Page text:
Monday, January 20, 2014
In a blog post explicating his picks for the 8th Annual Jazz Critics Poll: 2013, the locally-based jazz critic Chris Robinson suggested that "with something like 700 albums receiving votes, I can say with some confidence that there are way too many albums being recorded. There’s a lot of quality, but the small jazz market, I feel, may be dangerously flooded with music that nobody will ever hear – quality or not."
While my heart insists that Robinson is wrong, the numbers indicate otherwise. A detailed examination of new data leads to a difficult question: How can Kansas City-based jazz artists vie for international attention amid the ongoing marginalization of the music?
Robinson points out that his ballot contained the sole vote cast for Alaturka's Yalniz (#309) in the poll of over 100 jazz critics. Only a handful of additional albums with Kansas City connections received any form of acknowledgement. A listing: Frank Wess' Magic 101 (#22), Pat Metheny's Tap: John Zorn's Book of Angels, Vol. 20 (#30), Lester Young's Boston 1950 (#140) and Harold O'Neal's Man On the Street (#453.)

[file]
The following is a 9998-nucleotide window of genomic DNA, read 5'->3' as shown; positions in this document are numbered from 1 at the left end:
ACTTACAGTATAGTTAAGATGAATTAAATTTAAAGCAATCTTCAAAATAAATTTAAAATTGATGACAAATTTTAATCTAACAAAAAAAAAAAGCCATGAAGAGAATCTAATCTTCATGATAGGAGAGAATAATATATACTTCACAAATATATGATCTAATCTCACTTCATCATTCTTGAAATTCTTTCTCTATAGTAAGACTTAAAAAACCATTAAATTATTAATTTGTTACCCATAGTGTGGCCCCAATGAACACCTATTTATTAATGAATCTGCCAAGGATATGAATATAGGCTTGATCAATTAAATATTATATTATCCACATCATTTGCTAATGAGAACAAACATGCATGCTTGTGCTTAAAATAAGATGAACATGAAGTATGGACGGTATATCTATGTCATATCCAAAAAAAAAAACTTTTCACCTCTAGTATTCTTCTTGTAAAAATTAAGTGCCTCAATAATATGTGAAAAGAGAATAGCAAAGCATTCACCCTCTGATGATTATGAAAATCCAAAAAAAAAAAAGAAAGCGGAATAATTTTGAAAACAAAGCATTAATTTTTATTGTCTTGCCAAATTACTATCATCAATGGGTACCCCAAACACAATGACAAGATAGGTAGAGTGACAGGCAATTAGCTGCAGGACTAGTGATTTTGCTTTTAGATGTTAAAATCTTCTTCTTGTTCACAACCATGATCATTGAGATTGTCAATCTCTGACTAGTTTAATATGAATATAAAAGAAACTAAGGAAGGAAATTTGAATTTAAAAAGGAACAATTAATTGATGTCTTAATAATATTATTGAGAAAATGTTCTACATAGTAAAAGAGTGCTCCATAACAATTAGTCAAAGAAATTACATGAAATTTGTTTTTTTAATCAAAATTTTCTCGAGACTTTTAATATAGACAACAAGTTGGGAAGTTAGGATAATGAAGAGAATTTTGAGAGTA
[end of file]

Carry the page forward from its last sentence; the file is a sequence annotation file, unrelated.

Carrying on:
The lack of consensus is startling. Less than half the participants included the highest-ranked album- Wayne Shorter's Without a Net- in their top ten. Prominent releases of local interest including Pat Metheny's The Orchestrion Project, Eldar Djangarov's Breakthrough, the Next Collective's Cover Art (featuring Logan Richardson) and Bobby Watson's Check Cashing Day weren't recognized at all. That leaves little hope for self-released titles by the likes of Mark Lowrey, Paul Shinn and Eddie Moore and the Outer Circle.
Besides, it's safe to say that only a few dozen of the albums receiving votes sold over 1,000 units. The Music Timeline published by Google last week makes the situation seem even more hopeless. The overwhelming majority of jazz that's heard by Google Play users was recorded in the 1950s. Not even the inclusion of pop-based artists like Michael Bublé, Kenny G and Norah Jones in the jazz category prevents the genre from flatlining after 1965. The The Village Voice's 41st Pazz & Jop Music Critics Poll- a historically jazz-friendly forum- verified the trend. The highest-ranked jazz album for 2013 comes in at #76.
Given that environment, it seems unlikely that Kansas City can reassert itself as a vital cradle of jazz in the new millennium. But why not? There's a lot of great music being made in Kansas City. As Robinson notes of Alaturka's latest release, "(h)ad the album been on ECM or a similarly large (label) with promotion and distribution muscle, I bet it would have cleaned up."
(Original image by Plastic Sax.)